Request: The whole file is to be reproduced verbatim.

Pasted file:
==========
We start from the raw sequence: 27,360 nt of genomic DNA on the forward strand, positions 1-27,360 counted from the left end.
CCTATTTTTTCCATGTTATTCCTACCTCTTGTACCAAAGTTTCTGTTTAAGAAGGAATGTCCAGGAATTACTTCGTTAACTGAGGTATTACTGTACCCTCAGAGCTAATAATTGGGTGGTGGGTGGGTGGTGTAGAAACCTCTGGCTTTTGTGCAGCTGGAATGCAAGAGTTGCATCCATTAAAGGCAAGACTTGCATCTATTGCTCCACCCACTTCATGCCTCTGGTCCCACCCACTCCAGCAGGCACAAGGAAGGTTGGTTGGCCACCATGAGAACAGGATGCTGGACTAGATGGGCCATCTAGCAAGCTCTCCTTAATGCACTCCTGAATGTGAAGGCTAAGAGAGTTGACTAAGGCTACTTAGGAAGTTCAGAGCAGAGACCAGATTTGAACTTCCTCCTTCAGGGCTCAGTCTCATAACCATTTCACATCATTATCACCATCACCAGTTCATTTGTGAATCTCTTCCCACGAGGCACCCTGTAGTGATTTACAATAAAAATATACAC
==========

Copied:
We start from the raw sequence: 27,360 nt of genomic DNA on the forward strand, positions 1-27,360 counted from the left end.
CCTATTTTTTCCATGTTATTCCTACCTCTTGTACCAAAGTTTCTGTTTAAGAAGGAATGTCCAGGAATTACTTCGTTAACTGAGGTATTACTGTACCCTCAGAGCTAATAATTGGGTGGTGGGTGGGTGGTGTAGAAACCTCTGGCTTTTGTGCAGCTGGAATGCAAGAGTTGCATCCATTAAAGGCAAGACTTGCATCTATTGCTCCACCCACTTCATGCCTCTGGTCCCACCCACTCCAGCAGGCACAAGGAAGGTTGGTTGGCCACCATGAGAACAGGATGCTGGACTAGATGGGCCATCTAGCAAGCTCTCCTTAATGCACTCCTGAATGTGAAGGCTAAGAGAGTTGACTAAGGCTACTTAGGAAGTTCAGAGCAGAGACCAGATTTGAACTTCCTCCTTCAGGGCTCAGTCTCATAACCATTTCACATCATTATCACCATCACCAGTTCATTTGTGAATCTCTTCCCACGAGGCACCCTGTAGTGATTTACAATAAAAATATACAC